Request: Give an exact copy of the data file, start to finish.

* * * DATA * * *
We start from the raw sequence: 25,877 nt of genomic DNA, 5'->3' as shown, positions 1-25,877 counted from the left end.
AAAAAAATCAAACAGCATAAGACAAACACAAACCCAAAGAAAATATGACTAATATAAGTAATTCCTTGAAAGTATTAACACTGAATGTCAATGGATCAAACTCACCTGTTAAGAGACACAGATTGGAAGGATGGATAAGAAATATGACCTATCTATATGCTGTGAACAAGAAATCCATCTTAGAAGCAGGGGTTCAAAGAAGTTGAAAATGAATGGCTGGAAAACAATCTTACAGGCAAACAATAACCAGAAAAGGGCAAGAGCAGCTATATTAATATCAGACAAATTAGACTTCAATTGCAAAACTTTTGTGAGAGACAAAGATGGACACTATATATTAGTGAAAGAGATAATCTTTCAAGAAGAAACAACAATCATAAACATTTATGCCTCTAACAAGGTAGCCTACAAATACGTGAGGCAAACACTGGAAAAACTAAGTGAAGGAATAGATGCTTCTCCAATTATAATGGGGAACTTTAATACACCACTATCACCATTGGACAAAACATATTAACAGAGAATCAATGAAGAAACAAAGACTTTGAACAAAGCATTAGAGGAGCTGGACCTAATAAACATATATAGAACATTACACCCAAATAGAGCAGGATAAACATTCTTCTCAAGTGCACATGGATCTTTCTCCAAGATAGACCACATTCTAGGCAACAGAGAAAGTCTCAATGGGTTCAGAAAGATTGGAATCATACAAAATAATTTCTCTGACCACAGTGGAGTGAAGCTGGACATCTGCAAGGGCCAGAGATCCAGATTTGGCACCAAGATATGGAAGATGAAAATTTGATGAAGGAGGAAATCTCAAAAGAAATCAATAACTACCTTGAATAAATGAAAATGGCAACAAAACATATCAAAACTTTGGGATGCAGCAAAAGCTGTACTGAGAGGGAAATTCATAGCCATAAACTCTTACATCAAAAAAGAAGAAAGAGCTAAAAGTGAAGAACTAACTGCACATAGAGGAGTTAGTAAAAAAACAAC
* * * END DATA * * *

We start from the raw sequence: 25,877 nt of genomic DNA, 5'->3' as shown, positions 1-25,877 counted from the left end.
AAAAAAATCAAACAGCATAAGACAAACACAAACCCAAAGAAAATATGACTAATATAAGTAATTCCTTGAAAGTATTAACACTGAATGTCAATGGATCAAACTCACCTGTTAAGAGACACAGATTGGAAGGATGGATAAGAAATATGACCTATCTATATGCTGTGAACAAGAAATCCATCTTAGAAGCAGGGGTTCAAAGAAGTTGAAAATGAATGGCTGGAAAACAATCTTACAGGCAAACAATAACCAGAAAAGGGCAAGAGCAGCTATATTAATATCAGACAAATTAGACTTCAATTGCAAAACTTTTGTGAGAGACAAAGATGGACACTATATATTAGTGAAAGAGATAATCTTTCAAGAAGAAACAACAATCATAAACATTTATGCCTCTAACAAGGTAGCCTACAAATACGTGAGGCAAACACTGGAAAAACTAAGTGAAGGAATAGATGCTTCTCCAATTATAATGGGGAACTTTAATACACCACTATCACCATTGGACAAAACATATTAACAGAGAATCAATGAAGAAACAAAGACTTTGAACAAAGCATTAGAGGAGCTGGACCTAATAAACATATATAGAACATTACACCCAAATAGAGCAGGATAAACATTCTTCTCAAGTGCACATGGATCTTTCTCCAAGATAGACCACATTCTAGGCAACAGAGAAAGTCTCAATGGGTTCAGAAAGATTGGAATCATACAAAATAATTTCTCTGACCACAGTGGAGTGAAGCTGGACATCTGCAAGGGCCAGAGATCCAGATTTGGCACCAAGATATGGAAGATGAAAATTTGATGAAGGAGGAAATCTCAAAAGAAATCAATAACTACCTTGAATAAATGAAAATGGCAACAAAACATATCAAAACTTTGGGATGCAGCAAAAGCTGTACTGAGAGGGAAATTCATAGCCATAAACTCTTACATCAAAAAAGAAGAAAGAGCTAAAAGTGAAGAACTAACTGCACATAGAGGAGTTAGTAAAAAAACAAC